Thursday, October 29, 2009

Wines for Halloween?

While the kids are out trick-or-treating this Halloween and you’re stuck at home passing out candy, try some wines that are tricks and treats in their own right (drinking out of plastic jack o’ lanterns optional).

Wines that trick

Anne Amie Vineyards, “Prisme” Pinot Noir Blanc, 2007, Willamette Valley, Ore. ($45). This golden-hued wine made from organic Pinot Noir grapes is a “Vin Gris,” a white or rose wine made from black grapes in a method different from traditional roses. It spends 18 months aging in French oak barrels. If you were blind-folded and sipped this, you’d swear you were drinking a creamy, toasted Chardonnay.

Fre Sparkling Brut ($6). I’m usually not a cheerleader for dealcoholized wine, but this alcohol-free sparkling wine is pleasantly surprising and a nice option for revelers who are designated drivers. Keep a bottle or two on hand as a responsible host. Crisp and dry, the red apple flavors and bright acidity set this sparkler apart from other non-alcoholic counterparts.

Wine Cube 2007, Chardonnay, CA ($17, 3L). Part of a trend that threw many for a loop was the comeback of boxed wine, albeit in a more premium style. The Wine Cube is a joint project between Target and Trinchero Family Estates, whose estate wines start at $35. The tricky part — it’s a boxed wine that is actually tasty. The medium-bodied, pleasing Chardonnay is quaffable and bursts with Granny Smith apple flavors.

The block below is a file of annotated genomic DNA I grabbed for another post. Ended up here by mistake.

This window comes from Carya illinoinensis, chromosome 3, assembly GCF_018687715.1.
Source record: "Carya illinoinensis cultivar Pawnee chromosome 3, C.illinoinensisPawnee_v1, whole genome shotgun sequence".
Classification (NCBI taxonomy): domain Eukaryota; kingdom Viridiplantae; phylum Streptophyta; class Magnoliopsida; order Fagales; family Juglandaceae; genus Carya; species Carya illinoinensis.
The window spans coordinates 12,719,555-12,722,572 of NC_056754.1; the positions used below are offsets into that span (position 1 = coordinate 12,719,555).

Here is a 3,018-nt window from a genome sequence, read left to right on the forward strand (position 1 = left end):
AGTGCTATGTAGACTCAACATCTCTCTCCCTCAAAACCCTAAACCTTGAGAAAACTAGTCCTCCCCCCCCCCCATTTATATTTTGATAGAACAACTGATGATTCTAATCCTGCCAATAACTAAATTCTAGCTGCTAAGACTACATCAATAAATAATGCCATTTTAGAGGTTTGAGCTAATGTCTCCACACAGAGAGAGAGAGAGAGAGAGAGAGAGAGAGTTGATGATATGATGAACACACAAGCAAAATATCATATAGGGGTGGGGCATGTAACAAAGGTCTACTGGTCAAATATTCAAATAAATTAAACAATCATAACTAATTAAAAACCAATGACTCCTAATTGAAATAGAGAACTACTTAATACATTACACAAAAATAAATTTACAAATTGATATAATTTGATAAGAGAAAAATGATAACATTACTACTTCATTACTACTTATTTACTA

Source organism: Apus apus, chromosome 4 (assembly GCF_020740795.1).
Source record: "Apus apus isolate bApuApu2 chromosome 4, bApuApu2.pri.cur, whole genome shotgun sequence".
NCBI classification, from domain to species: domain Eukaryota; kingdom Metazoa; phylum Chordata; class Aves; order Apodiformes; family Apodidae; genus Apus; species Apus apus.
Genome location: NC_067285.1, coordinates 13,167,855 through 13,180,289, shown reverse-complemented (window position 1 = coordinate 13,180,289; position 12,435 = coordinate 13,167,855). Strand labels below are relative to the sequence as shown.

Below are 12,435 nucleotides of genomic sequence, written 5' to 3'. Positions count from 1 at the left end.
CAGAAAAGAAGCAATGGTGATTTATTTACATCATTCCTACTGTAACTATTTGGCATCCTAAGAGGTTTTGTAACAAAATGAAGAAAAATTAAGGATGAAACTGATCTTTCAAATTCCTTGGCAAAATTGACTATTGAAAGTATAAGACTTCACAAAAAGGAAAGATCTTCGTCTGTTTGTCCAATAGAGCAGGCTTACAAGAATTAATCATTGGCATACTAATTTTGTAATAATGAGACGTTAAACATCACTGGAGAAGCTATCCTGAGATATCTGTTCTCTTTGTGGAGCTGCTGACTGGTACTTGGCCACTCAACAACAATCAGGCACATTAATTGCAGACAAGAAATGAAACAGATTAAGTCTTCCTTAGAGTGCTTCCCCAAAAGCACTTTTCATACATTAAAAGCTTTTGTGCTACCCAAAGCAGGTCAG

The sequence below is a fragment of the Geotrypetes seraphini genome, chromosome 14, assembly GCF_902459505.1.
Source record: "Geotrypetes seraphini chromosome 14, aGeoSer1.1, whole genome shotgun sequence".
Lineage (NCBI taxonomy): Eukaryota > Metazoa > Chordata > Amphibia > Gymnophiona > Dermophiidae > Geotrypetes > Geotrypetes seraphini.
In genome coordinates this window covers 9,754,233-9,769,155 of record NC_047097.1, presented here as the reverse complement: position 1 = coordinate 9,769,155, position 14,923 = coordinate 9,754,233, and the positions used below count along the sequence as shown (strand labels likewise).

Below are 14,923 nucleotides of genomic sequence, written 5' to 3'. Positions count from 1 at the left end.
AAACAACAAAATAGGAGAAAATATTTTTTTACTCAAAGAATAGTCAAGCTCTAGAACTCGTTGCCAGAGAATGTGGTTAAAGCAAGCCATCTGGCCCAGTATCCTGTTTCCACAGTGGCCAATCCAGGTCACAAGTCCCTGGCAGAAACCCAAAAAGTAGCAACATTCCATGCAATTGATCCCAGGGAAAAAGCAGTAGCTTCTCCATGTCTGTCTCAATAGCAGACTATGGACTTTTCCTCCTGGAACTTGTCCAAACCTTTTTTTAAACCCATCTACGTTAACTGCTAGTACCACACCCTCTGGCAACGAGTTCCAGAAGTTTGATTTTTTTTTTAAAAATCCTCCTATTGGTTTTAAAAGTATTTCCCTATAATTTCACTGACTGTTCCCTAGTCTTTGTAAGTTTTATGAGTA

Wines that treat

Seven Sisters, Bukettraube, Odelia, 2008, South Africa ($13). The rarely seen Bukettraube grape produces a semi-sweet wine from a storied vineyard with the nuttiness and complexity of a much more expensive wine. White flower petals and clover honey with a good amount of acidity at its backbone balance the sweet flavors.

St. Supery, Moscato ($20). Intense tropical fruit flavors of lychee and ripe white peach and the juice of sweet green grapes hit your palate and linger with a slightly sweet finish — a perfect complement to fall’s poached apple and pear desserts.

King Estate, Signature Vin Glace ($18). An superb ice wine from 100 percent organic Pinot Gris grapes shows that sweets don’t have to come in colorful wrappers this holiday. Made from a process wherein ripe, frozen grapes provide concentrated sweet juice, try this wine with almond cookies for a real treat.

Monday, October 26, 2009

What to do when a bottle is presented to you at a restaurant?

What to Do with That Bottle?

You confidently ordered the wine for the table and the waiter presents the bottle to you. Your tablemates eagerly look to you. Haven’t you done enough? Here’s how to masterly finish the job in 3 quick steps.

  1. Check it out – Make sure the bottle is actually what you ordered. Make sure you have the right winery/producer, vintage (year), grape, and region.
  2. Give it a swirl – Your waitress or sommelier will pour a small amount of the wine in your glass. Give it a vigorous swirl (there’s little fear of spilling here since it’s such a small amount).